There is some incredibly promising research emerging relating to loving-kindness (metta) meditation. This practice, in which meditators send themselves and others well wishes, has been shown to impart incredible benefits, including stress reduction and improvements to relationships. It has even been shown to make people who do it consistently behave more ethically.
Despite this, loving-kindness practice is one of the more difficult kinds for meditators in the West and especially lawyers to practice. Culturally, many Americans aren’t used to wishing themselves well. They may feel like they are being selfish or worry that the practice is sappy. Us skeptical lawyers who are trained in law school that we need to analyze problems without reference to our feelings may see the practice as a waste of time.
But it occurred to me that many of us are used to sending out nice cards for no real purpose every year. That’s what Valentine’s Day is all about. As kids in school, we didn’t just send those to sweethearts but to friends and classmates and usually even our teachers. I tried to avoid giving them to kids I didn’t like in my class but my mom wisely and firmly encouraged me not to be stingy.
So, I thought it might help to briefly explain loving-kindness practice to you in those terms. As the slideshow below indicates, loving-kindness practice is sort of like sending out Valentines from your mind and heart. The practice starts with you, then moves on to others, including a loved one, mentor (teacher, benefactor or supporter), a neutral person, and then difficult person. As you bring these people to mind, you offer them warm phrases, such as “may you be at peace, may you be happy, may you be safe, may you be at healthy.” If these phrases don’t work for you, you can select anything that does, such as “I hope you are healthy and safe.” If you are really struggling, you can even try “I hope you have a nice day.”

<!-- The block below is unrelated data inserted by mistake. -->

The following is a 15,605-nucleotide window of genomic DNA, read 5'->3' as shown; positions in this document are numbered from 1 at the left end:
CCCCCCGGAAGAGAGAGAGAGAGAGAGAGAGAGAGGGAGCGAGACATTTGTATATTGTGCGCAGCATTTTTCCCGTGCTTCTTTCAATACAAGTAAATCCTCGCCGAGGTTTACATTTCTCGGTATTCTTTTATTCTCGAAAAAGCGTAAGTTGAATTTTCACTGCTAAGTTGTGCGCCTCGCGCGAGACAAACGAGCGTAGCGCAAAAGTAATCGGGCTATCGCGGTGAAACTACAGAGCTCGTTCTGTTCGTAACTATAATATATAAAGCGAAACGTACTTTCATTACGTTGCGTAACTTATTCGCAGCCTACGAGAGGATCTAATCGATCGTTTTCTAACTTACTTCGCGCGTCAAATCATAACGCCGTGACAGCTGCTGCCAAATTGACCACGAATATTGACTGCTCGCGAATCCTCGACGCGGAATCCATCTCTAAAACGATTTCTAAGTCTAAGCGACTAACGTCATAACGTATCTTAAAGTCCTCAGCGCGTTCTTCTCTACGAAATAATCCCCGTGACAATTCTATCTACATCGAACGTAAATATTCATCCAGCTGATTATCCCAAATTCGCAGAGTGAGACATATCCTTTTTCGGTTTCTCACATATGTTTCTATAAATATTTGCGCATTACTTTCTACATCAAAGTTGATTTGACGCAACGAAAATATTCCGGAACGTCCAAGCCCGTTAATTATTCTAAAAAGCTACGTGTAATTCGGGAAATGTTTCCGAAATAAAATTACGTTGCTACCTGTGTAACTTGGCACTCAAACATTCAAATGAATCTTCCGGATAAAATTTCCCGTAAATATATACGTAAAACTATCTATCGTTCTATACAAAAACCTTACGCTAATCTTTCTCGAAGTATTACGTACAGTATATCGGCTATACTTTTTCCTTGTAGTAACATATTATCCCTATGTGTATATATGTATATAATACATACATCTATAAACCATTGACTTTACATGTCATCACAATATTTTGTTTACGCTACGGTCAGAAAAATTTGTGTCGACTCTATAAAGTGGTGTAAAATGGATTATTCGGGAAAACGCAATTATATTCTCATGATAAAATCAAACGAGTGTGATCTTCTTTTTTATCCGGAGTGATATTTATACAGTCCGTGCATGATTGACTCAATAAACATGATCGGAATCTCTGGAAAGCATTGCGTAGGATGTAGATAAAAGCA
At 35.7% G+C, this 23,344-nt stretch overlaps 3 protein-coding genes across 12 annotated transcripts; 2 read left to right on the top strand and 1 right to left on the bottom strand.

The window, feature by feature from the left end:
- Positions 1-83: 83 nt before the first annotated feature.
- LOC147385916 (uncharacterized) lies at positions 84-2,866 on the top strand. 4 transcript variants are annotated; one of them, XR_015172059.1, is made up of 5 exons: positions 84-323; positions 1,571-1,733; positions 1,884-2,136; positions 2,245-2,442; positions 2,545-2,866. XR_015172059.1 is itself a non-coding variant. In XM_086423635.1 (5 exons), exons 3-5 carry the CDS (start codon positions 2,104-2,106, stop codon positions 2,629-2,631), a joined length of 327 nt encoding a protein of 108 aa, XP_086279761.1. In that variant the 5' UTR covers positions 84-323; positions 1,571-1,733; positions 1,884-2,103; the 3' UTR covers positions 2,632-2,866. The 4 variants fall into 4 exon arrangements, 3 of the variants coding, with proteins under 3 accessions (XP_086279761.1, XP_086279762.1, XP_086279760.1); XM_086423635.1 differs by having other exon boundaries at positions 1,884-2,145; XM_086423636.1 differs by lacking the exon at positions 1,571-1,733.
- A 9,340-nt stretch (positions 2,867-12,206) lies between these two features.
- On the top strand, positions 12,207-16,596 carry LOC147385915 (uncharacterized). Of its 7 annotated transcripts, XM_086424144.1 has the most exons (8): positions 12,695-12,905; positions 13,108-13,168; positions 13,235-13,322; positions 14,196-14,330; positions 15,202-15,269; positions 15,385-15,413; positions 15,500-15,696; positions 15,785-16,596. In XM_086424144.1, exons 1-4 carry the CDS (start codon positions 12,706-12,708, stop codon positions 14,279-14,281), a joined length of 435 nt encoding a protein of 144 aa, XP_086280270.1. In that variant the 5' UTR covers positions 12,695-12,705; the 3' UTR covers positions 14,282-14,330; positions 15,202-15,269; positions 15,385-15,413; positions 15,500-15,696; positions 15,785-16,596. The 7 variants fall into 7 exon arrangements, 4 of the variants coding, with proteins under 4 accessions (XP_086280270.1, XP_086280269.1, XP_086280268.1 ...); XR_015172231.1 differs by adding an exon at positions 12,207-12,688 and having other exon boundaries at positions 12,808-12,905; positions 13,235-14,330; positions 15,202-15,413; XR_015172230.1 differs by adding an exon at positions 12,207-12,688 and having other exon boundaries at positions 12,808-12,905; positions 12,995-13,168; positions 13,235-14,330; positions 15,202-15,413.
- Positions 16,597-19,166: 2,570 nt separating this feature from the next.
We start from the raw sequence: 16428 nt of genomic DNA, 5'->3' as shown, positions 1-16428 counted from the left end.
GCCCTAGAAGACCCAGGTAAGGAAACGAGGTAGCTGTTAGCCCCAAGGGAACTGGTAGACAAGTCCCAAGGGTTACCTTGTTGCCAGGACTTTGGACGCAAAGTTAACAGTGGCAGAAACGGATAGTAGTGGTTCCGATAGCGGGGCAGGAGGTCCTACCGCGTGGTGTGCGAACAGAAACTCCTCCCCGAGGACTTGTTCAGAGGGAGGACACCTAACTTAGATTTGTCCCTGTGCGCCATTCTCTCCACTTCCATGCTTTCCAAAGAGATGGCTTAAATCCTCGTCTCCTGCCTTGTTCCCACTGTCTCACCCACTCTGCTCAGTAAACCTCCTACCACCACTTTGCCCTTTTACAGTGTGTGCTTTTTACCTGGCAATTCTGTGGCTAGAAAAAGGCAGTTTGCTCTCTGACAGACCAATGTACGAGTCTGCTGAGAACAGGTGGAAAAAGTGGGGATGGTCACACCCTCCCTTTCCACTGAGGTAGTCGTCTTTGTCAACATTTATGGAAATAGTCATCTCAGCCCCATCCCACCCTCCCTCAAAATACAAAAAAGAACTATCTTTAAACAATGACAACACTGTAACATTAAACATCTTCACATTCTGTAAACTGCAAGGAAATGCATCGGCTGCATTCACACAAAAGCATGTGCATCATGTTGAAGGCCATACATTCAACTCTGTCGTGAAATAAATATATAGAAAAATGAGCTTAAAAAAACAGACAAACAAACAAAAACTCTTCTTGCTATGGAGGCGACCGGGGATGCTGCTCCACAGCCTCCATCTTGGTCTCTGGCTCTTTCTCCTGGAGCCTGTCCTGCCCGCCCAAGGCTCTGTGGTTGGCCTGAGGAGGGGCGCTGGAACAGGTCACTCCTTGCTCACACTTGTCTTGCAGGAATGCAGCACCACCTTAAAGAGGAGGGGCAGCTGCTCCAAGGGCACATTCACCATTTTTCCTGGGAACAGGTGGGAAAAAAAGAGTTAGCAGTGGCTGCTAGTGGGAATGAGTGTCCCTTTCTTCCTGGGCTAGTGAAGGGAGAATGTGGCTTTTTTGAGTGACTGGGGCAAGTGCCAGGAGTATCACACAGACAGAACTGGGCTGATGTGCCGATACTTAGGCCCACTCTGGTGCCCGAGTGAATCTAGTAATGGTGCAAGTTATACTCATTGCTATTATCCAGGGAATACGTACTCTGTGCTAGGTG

At the end of the practice, you move from individuals to groups, expanding from your family and friends, your community, and even the world. While this sounds very silly and highly ineffectual, it is amazing what happens when you experience it. During the practice, one is generally instructed to focus attention in the area of the heart and notice the feelings that arise there. I have done this practice many times and literally felt my heart expand and open. While it is true that wishing someone well doesn’t change anything on its own, warm sentiments towards someone can affect your behavior and research shows that they do when it comes to loving-kindness practice.
This practice can be uncomfortable at first, so don’t push or judge yourself if you feel resistance or don’t feel anything at all. The point is to cultivate warm feelings and let your heart grow, so give yourself time to let that happen. In addition, don’t stress about the individuals you select for practice. At first, pick easy ones. Select a loved one who is easy to love, a benefactor to whom you feel genuine gratitude, and don’t start with your sworn enemy (read: opposing counsel you can’t stand) as your first difficult person. Eventually, though, you may find that you can expand out to new people and broader classes of people.
Most meditation apps have loving-kindness practices, but they may call use words like “kindness”, “compassion” or even the traditional phrase “metta” to indicate them. Several of the meditations on our Resources page also feature loving-kindness type practices including the Body Breath Heart, Responding to Nasty Emails, Loving-Kindness for Business Networking, Calm Work Performance Anxiety meditations, and the meditations for Caregivers and Gratitude.
Because the world right now could certainly use it, I hope you will give loving-kindness practice a try. And this Valentine’s Day, I wish that you all may be happy, healthy, safe, and at peace.
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